‘Floral glory’ lives up to name in art league contest | TahoeDailyTribune.com
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‘Floral glory’ lives up to name in art league contest

Provided to the Tahoe Daily Tribune. Addie Cherus, who won first place in the Tahoe Art League January contest, holds her silk painting titled "Floral Glory."
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Addie Chernus won first prize in the Tahoe Art League February contest for her silk painting “Floral Glory.” Chernus captures the essence of this colorful patch of spring flowers, employing her amazing mastery of painting on silk with dyes.

As a watercolorist turned silk painter she explores every creative pathway in this medium and shares each new discovery with her admiring and captivated students. In addition to paintings, her artwork includes “wearable” art such as fabric, vests and kimonos and magnificent wall hangings, banners, and posters.

Cherus is an artist, businesswoman and generous teacher. She has a bachelor of arts degree in elementary education, and a master’s degree in special education. She teaches at Lake Tahoe Community College, has taught silk art to 500 local elementary school children, and gives workshops throughout the country. Her instruction has turned many an artist into a “silk painting addict” and she has helped launch more than one successful silk painting career.



In addition to producing a rich and diverse collection of silk art, she has made time to serve the community. Upon moving to Tahoe in 1999, she quickly became involved in local arts organizations, working on the Tahoe Arts Project board (1999-2003) and organizing the “Lake Tahoe Festival of Fine Arts” from 2001 to 2003. Currently, she is a member-at-large for the Tahoe Art League board.

Her awards, honors, and publications list is extensive, including poster and cover art, “first place” and “best in show” prizes in many prestigious venues, such as the Ratner Museum, the Smithsonian, PGA Golf Tour, and many more. She’s written several art articles and is writing a book titled the “Joy of Painting on Silk.” She is the advertising manager for the Silk Painters International organization.




Watch the LTCC schedule for her upcoming classes or workshops. Contact her at Addiesilkart@aol.com to learn more about her art and classes. And, if you’re lucky, you might meet her in the summer painting plein aire with her husband, Michael, on one of the Tahoe Art League’s Sunday “paint outs.”

Second prize was also captured by a silk painting, this one by Dorothy Davis, student of Addie Chernus. Davis has embraced silk painting with a passion and this “delicious” creation titled “Wine Festival” attests to her love of this new medium. The bunch of grapes appear ripe and ready to pluck and each grape leaf is textured differently, using various silk techniques. The dyes are vibrant in color and flow freely on the fabric, perfect for Dorothy’s loose and expressionist style. The question is “What will Dorothy be doing next semester?” This versatile artist has fun and is successful in whatever medium she chooses – her repertoire is extensive.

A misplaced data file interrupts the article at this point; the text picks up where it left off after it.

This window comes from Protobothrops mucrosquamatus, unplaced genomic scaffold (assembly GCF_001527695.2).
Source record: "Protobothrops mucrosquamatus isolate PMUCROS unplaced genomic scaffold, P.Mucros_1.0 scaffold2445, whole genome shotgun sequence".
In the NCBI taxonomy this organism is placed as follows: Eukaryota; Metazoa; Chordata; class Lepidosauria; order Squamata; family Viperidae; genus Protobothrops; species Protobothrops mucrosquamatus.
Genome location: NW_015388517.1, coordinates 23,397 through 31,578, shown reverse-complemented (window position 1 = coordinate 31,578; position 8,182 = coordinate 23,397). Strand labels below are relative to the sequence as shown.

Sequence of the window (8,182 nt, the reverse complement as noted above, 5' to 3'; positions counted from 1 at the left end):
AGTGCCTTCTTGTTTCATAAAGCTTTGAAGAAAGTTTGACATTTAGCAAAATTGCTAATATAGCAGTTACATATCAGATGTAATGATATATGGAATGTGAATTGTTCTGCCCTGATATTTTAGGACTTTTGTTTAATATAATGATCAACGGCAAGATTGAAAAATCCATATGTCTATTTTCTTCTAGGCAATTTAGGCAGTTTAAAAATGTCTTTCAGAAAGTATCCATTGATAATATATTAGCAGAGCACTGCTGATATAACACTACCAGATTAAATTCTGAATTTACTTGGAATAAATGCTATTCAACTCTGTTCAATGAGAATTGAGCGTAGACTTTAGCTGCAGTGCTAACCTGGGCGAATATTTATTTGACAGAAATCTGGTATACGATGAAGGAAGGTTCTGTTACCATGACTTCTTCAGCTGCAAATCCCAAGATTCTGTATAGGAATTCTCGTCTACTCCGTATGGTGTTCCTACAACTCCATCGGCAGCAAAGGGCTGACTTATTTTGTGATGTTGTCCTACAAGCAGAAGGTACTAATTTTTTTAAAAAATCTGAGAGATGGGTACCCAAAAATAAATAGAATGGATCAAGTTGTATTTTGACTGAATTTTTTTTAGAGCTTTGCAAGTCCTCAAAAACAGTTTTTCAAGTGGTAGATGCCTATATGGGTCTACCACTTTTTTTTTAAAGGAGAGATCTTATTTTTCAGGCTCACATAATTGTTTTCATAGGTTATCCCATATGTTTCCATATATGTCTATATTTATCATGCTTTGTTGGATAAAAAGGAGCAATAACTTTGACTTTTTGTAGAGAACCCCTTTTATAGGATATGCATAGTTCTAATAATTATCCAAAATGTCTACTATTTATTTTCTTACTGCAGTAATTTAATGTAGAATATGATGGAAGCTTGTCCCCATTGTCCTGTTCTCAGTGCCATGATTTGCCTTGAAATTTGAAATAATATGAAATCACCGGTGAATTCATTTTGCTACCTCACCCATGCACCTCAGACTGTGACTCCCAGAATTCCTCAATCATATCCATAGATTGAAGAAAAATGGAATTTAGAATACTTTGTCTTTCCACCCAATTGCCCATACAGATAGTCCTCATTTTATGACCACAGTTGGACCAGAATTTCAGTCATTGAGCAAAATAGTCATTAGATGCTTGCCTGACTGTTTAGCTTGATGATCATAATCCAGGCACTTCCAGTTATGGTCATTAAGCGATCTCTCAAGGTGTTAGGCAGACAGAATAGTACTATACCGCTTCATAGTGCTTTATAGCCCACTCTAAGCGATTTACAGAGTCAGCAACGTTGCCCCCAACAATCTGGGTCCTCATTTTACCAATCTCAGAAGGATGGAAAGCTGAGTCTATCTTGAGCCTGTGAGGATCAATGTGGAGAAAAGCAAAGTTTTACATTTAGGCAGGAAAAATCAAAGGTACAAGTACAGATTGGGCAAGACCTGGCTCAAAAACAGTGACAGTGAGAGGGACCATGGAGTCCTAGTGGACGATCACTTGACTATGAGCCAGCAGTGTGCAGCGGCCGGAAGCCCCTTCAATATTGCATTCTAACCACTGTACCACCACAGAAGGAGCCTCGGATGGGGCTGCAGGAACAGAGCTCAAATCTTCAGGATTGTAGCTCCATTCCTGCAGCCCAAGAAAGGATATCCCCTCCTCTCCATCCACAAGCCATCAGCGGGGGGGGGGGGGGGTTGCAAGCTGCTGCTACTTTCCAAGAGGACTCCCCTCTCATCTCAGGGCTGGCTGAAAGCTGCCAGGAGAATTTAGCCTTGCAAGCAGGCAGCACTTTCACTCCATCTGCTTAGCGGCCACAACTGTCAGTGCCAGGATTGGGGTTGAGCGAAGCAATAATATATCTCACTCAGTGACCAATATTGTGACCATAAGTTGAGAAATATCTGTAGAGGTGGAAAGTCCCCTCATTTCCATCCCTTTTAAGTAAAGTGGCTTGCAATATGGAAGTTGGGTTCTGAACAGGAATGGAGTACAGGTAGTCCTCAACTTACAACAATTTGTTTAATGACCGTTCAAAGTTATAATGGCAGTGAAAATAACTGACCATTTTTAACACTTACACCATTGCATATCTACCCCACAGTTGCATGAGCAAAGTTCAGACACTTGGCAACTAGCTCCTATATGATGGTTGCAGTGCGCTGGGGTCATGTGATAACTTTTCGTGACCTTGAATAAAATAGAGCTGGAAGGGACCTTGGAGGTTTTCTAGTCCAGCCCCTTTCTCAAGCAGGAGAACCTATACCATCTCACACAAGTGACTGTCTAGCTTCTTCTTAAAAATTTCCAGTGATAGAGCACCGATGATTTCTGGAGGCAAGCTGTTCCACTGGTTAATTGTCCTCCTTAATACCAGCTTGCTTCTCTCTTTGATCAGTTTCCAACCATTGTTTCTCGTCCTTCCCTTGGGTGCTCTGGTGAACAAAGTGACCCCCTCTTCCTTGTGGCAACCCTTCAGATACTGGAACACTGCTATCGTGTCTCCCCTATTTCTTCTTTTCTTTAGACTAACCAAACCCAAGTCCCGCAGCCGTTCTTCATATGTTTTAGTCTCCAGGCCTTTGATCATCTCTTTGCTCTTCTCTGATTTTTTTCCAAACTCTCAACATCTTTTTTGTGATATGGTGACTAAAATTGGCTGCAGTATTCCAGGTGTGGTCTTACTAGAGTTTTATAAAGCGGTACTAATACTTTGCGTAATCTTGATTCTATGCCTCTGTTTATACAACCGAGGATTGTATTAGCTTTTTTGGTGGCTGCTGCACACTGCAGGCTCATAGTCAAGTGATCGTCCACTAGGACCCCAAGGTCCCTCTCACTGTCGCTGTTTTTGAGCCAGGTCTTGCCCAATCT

Davis is a native Californian, born into a family of artists. She has studied watercolor and oil painting, figure sculpture and ceramics at local colleges and has done workshops with well- known artists such as Jake Lee, Charles Movalli, and Lynn Wright. You may see her paintings at several Tahoe Art League “Art Around Town” locations. Contact her at davis6@hotmail.com to learn more about her art.

Jerry Brown won third prize for his lovely pink alabaster sculpture “Bird in the Sky.” Only a very skilled sculptor can take a raw and heavy piece of stone and transform it into a graceful smooth abstraction, suggestive of the light and undulating flight of a bird. Brown says his sculptures may take up to six to eight months to complete. He travels down to Calavaras to a stone quarry to pick out the stone to begin the process. The color and texture of the stone may lead him to the final design.

Brown is grateful to David Foster, art director at LTCC, for the support and opportunity to pursue his creativity. He has taken almost all the art classes at the college and has garnered many awards in the past 10 years he has been a retiree at Lake Tahoe.

He grew up in Colorado and as a youngster he loved cowboy art. He copied Charlie Russell’s works, drawing horses and western scenes all the time. His art education included a year of study at the San Francisco Art Institute, studying oil and acrylics, three years at the College of Marin, studying silversmithing, and three years at the City College of San Francisco, studying etching and engraving. Although he admits he became “burned out” by abstract expressionism in painting, he does enjoy abstract sculpture and is inspired by the works of Hepworth, Henry Moore, and Picasso.

Brown’s new artwork will also be on display through TAL’s “Art Around Town” program. A photograph of his sculpture and the winning paintings can be viewed at the South Tahoe Chamber of Commerce, or on the Web site TALart@aol.org (contest winners.)


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